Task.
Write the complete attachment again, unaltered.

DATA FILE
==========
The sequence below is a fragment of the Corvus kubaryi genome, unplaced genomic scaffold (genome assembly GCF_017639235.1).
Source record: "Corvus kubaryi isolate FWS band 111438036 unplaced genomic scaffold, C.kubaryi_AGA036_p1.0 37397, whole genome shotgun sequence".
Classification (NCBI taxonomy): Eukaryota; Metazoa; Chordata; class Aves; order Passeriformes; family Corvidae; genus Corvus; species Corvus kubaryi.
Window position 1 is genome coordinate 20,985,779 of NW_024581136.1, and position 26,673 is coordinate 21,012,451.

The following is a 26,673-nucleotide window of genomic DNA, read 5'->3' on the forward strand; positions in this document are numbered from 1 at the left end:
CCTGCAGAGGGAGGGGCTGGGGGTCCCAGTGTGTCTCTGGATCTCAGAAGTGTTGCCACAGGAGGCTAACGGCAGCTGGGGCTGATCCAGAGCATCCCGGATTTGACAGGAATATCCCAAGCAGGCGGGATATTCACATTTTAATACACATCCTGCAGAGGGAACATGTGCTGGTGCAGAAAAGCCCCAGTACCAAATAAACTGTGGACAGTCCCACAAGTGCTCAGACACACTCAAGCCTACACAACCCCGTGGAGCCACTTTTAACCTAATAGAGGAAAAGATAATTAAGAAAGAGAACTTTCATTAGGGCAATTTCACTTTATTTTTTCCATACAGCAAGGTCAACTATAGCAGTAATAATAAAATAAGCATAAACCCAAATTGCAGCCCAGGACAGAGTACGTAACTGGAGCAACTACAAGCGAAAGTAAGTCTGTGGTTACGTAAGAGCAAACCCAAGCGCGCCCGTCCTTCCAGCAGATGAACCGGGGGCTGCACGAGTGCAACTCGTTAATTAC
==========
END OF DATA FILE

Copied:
The sequence below is a fragment of the Corvus kubaryi genome, unplaced genomic scaffold (genome assembly GCF_017639235.1).
Source record: "Corvus kubaryi isolate FWS band 111438036 unplaced genomic scaffold, C.kubaryi_AGA036_p1.0 37397, whole genome shotgun sequence".
Classification (NCBI taxonomy): Eukaryota; Metazoa; Chordata; class Aves; order Passeriformes; family Corvidae; genus Corvus; species Corvus kubaryi.
Window position 1 is genome coordinate 20,985,779 of NW_024581136.1, and position 26,673 is coordinate 21,012,451.

The following is a 26,673-nucleotide window of genomic DNA, read 5'->3' on the forward strand; positions in this document are numbered from 1 at the left end:
CCTGCAGAGGGAGGGGCTGGGGGTCCCAGTGTGTCTCTGGATCTCAGAAGTGTTGCCACAGGAGGCTAACGGCAGCTGGGGCTGATCCAGAGCATCCCGGATTTGACAGGAATATCCCAAGCAGGCGGGATATTCACATTTTAATACACATCCTGCAGAGGGAACATGTGCTGGTGCAGAAAAGCCCCAGTACCAAATAAACTGTGGACAGTCCCACAAGTGCTCAGACACACTCAAGCCTACACAACCCCGTGGAGCCACTTTTAACCTAATAGAGGAAAAGATAATTAAGAAAGAGAACTTTCATTAGGGCAATTTCACTTTATTTTTTCCATACAGCAAGGTCAACTATAGCAGTAATAATAAAATAAGCATAAACCCAAATTGCAGCCCAGGACAGAGTACGTAACTGGAGCAACTACAAGCGAAAGTAAGTCTGTGGTTACGTAAGAGCAAACCCAAGCGCGCCCGTCCTTCCAGCAGATGAACCGGGGGCTGCACGAGTGCAACTCGTTAATTAC